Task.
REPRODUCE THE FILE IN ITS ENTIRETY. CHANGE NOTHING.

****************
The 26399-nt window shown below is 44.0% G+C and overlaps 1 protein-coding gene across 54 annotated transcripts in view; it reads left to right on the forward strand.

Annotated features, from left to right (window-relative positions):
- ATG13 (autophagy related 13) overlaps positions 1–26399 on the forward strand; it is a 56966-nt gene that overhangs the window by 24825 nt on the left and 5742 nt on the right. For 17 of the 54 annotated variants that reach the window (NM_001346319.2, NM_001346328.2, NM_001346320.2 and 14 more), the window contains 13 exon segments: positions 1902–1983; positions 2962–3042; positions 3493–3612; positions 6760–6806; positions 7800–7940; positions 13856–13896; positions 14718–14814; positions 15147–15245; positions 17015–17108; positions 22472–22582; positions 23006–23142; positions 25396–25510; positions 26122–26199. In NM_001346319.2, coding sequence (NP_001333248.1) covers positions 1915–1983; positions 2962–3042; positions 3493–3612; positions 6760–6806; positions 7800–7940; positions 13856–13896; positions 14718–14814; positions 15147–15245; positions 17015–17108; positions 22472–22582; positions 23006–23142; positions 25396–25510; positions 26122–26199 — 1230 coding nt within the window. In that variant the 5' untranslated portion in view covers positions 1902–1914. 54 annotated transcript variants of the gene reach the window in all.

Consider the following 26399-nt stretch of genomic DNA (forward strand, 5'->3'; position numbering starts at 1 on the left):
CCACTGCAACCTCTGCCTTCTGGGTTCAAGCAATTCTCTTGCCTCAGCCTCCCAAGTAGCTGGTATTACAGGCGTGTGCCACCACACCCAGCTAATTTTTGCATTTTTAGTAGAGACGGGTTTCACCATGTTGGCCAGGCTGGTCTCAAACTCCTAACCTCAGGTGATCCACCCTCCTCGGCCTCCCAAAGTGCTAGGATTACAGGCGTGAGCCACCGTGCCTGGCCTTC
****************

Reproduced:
The 26399-nt window shown below is 44.0% G+C and overlaps 1 protein-coding gene across 54 annotated transcripts in view; it reads left to right on the forward strand.

Annotated features, from left to right (window-relative positions):
- ATG13 (autophagy related 13) overlaps positions 1–26399 on the forward strand; it is a 56966-nt gene that overhangs the window by 24825 nt on the left and 5742 nt on the right. For 17 of the 54 annotated variants that reach the window (NM_001346319.2, NM_001346328.2, NM_001346320.2 and 14 more), the window contains 13 exon segments: positions 1902–1983; positions 2962–3042; positions 3493–3612; positions 6760–6806; positions 7800–7940; positions 13856–13896; positions 14718–14814; positions 15147–15245; positions 17015–17108; positions 22472–22582; positions 23006–23142; positions 25396–25510; positions 26122–26199. In NM_001346319.2, coding sequence (NP_001333248.1) covers positions 1915–1983; positions 2962–3042; positions 3493–3612; positions 6760–6806; positions 7800–7940; positions 13856–13896; positions 14718–14814; positions 15147–15245; positions 17015–17108; positions 22472–22582; positions 23006–23142; positions 25396–25510; positions 26122–26199 — 1230 coding nt within the window. In that variant the 5' untranslated portion in view covers positions 1902–1914. 54 annotated transcript variants of the gene reach the window in all.

Consider the following 26399-nt stretch of genomic DNA (forward strand, 5'->3'; position numbering starts at 1 on the left):
CCACTGCAACCTCTGCCTTCTGGGTTCAAGCAATTCTCTTGCCTCAGCCTCCCAAGTAGCTGGTATTACAGGCGTGTGCCACCACACCCAGCTAATTTTTGCATTTTTAGTAGAGACGGGTTTCACCATGTTGGCCAGGCTGGTCTCAAACTCCTAACCTCAGGTGATCCACCCTCCTCGGCCTCCCAAAGTGCTAGGATTACAGGCGTGAGCCACCGTGCCTGGCCTTC